C: Satellite images of the methane emissions

A new study published last week confirms what we already knew about oil and gas in the Permian Basin. It’s an unmitigated disaster.

The Permian Basin, located in West Texas and South East New Mexico, is one of the world’s most prolific oil and gas basins.

It is also where the unregulated drilling and fracking of tens of thousands of wells has led to what may be one of the greatest environmental crimes of the twenty-first century. In the rush to produce oil as quickly as possible, operators are spewing methane, along with various other hydrocarbon compounds, at an unprecedented rate.

That rate is so high, estimated at some 3.7% of production, or about 400 million cubic feet a day based on 2019 production figures, that the climate impact of burning Permian oil and gas is greater than burning coal.

The industry has always tried to downplay the excessive methane leakage in the basin, and the study’s authors appear to parrot the industry’s line on this.  “(T)he high leakage rate in the Permian Basin appears to be associated with insufficient infrastructure for natural gas gathering, processing, and transportation.” In other words, if they could just build pipelines more quickly, this wouldn’t have to happen. But this does not tell the full story of what’s been going on in the Permian Basin.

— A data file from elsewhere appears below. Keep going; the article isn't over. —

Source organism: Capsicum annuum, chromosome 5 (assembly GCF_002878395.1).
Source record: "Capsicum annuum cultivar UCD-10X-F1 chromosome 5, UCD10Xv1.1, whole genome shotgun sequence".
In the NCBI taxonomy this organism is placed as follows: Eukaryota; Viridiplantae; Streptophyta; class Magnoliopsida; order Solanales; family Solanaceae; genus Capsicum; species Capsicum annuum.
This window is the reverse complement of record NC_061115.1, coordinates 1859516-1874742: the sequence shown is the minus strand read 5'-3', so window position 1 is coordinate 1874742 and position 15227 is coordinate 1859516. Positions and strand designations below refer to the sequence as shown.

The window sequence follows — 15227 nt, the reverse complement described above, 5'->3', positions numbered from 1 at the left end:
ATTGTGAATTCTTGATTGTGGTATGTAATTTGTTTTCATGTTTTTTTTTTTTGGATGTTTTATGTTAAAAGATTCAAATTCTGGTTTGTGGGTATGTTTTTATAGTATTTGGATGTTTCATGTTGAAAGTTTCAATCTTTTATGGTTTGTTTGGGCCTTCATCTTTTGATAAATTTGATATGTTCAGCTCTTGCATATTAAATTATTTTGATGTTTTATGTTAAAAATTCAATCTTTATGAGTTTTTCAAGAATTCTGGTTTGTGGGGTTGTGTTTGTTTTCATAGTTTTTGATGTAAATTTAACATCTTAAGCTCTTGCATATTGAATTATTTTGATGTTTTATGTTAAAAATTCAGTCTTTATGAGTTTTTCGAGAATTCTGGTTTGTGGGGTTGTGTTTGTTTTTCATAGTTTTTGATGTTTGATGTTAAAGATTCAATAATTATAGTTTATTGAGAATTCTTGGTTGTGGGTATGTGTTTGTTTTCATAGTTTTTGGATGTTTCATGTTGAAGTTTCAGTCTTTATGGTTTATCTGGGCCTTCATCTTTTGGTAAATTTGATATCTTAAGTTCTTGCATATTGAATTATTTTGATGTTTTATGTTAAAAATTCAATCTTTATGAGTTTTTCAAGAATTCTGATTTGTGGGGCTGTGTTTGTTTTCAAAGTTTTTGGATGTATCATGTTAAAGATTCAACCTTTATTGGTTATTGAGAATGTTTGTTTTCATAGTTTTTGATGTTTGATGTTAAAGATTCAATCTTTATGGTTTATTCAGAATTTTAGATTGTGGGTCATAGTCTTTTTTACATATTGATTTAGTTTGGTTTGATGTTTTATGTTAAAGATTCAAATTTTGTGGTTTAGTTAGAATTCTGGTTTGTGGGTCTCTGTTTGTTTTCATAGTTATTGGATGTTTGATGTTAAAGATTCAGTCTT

The fact is that production has grown so fast, flooding markets and crashing prices, that the price of gas is less than the cost of processing it and transporting it to saturated markets.  As regulators sign off on every waiver and exemption, producers flare and vent methane at will. Our friends at Earthworks have documented this time and again. Indeed, Oil Change staff traveled to the Permian in November 2019 and saw the mayhem for themselves. They spent some of their time travelling with the New York Times team that took these incredible images of methane leaking from site after site.

Now that COVID-19 has triggered the mother of all supply gluts, many believe that this problem may ease as production slows down in the basin. But this cannot be taken for granted. As companies cut costs they also cut corners. Monitoring by groups such as Earthworks is on hold while we try and flatten the curve. And as failing operators go bankrupt, their leaking well sites may go unchecked, spewing methane for months on end while their assets are held up in court proceedings.

It’s great that we now have more concrete figures for methane leakage in the Permian Basin. We know that the gas is no cleaner than coal and the oil is likely as dirty as the tar sands. But building more pipelines is not the answer. It never was, and it never will be.

For more insights into conditions on the ground in the Permian Basin, go here and here.

See these reports about the oil boom in the U.S. and in New Mexico.